Can Non-Doctors Own a Medical Practice in Texas? Texas Corporate Practice of Medicine Field Guide – Part 4 of 5

March 15, 2021

When talking about health care in Texas (particularly elective, non-invasive procedures), an almost visceral reaction is triggered by the question: can non-doctors own a medical practice in Texas?  The law is not only confusing but emotion, opinion, and rhetoric further cloud the issue.  The vision for this field guide is get to the root of the problem to help answer this question.  Taking it a step further, it examines the risk of non-doctors owning a medical practice.

This field guide is a five part series and will address the following questions:

Part One – What Is the Corporate Practice of Medicine?

Part Two – Does the Corporate Practice of Medicine Exist in Texas?

Part Three – Is the Corporate Practice of Medicine Doctrine Actually Enforced in Texas?

Part Four – Are There Exceptions to the Corporate Practice of Medicine Doctrine in Texas?

Part Five – Can a Non-Physician Hire a Texas Medical Doctor via an Independent Contractor Agreement?

Part Four – Are There Exceptions to the Corporate Practice of Medicine Doctrine in Texas?

Yes, Texas contains exceptions to the corporate practice of medicine (“CPOM”) doctrine as it provides for certain limited exceptions to the ownership rules.  This is different from developing a management service organization, with the applicable corresponding agreements referenced in Part Two of this series.  .In Texas, certain non-physicians can have ownership in a professional entity, particular hospitals and hospital districts are qualified as exceptions to the doctrine, and advanced nurse practitioners (“NPs”) have specific specialty services they may provide in their own entity.  Let’s first address the actual ownership of the medical entity.


As previously noted, under Texas law, a business that provides medical services may be owned by the sole proprietorship of a licensed physician, a professional association, a partnership, or a professional limited liability company.   (Tex. Bus. & Comm. Code Ann. §§ 301.003, .004, .007, 012.)

Texas law also allows for the joint practice of physicians (M.D.s and D.O.s), podiatrists, and chiropractors through partnerships, professional associations, and professional limited liability companies. (Tex. Bus. Orgs. Code Ann. §§ 152.005; 301.012.)  Physicians and physician assistants are similarly allowed to have joint ownership within professional associations and professional limited liability companies, but subject to restrictions within the statute, including a limitation of 49% ownership by the physician assistant. (Tex. Bus. Orgs. Code Ann. § 301.012) Regardless, for any joint practices, Texas law reiterates the authority of each of the practitioners is limited by their respective scope of practice and no practitioner can exercise control over another’s clinical authority or treatment decisions.  (Tex. Bus. Orgs. Code Ann. § 301.012(f).) In addition to the above mentioned entities, pediatric hospitals owned by nonprofit fraternal organizations, and hospitals districts defined by statute are statutorily considered exceptions under Texas law. (22 Tex. Admin. Code § 177.17.)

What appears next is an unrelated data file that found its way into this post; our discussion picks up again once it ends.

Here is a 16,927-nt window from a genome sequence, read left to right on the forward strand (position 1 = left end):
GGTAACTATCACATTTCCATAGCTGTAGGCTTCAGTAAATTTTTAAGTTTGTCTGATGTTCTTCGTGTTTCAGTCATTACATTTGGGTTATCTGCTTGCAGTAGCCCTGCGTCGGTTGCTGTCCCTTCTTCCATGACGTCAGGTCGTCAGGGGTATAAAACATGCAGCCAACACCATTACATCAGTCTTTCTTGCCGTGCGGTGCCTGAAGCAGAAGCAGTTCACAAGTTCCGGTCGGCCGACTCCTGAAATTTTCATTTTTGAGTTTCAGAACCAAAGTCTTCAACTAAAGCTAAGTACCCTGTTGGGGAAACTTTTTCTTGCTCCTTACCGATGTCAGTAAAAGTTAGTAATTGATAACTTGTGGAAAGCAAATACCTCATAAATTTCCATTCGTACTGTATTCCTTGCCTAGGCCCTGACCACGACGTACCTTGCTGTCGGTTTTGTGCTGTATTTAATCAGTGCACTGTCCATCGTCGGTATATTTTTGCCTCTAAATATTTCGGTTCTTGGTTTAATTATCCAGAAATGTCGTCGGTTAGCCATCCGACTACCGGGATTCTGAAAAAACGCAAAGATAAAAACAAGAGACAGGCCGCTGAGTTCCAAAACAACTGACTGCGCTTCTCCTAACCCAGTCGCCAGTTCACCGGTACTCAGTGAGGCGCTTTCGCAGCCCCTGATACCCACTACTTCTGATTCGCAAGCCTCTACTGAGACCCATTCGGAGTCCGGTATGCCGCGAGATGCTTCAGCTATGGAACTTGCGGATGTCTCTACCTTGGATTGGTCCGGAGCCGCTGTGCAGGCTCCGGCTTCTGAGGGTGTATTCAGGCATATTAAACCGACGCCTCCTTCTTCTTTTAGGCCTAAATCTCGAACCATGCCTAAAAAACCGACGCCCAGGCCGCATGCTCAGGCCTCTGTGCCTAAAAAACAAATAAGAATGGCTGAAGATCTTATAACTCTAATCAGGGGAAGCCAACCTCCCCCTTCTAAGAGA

Nurse Practitioners

Another exception worthy of addressing is that NPs may be able to provide services within their specific scope of practice through their own entity. At first glance, one might wonder how that is possible in light of the CPOM doctrine. Affirmed by the Texas Medical Board, there is a “carve out” exception in which a specialized NP, who has undergone the required formal education, can own their own entity, but the exception only applies when rendering services directly within the scope of their specialty. In Texas, an advanced practice registered nurse may be licensed within one of four areas: nurse anesthetist, nurse-midwife, clinical nurse specialist (“CNS”), and NP.  CNSs and NPs then also further specialize in one of eleven specialties (acute care adults, acute care adult/gerontology, acute care pediatric, adult, adult/gerontology, family, gerontological, neonatal, pediatric, psychiatric/mental health, or women’s health). Therefore, the major catch is that a NP may own and operate an entity but only if rendering services within their specific scope of practice and authorized within their particular specialty. .

Even though there are limited exceptions to the CPOM doctrine in Texas, these exceptions are just that: limited. In Part Five of this series we will address the question, “Can a Non-Physician Hire a Texas Medical Doctor via an Independent Contractor Agreement?”  If you have any questions or would like to learn more about the Corporate Practice of Medicine, email us at

ByrdAdatto Founding Partner Bradford E. Adatto

Bradford E. Adatto

ByrdAdatto founding partner Michael Byrd

Michael S. Byrd

More Great Content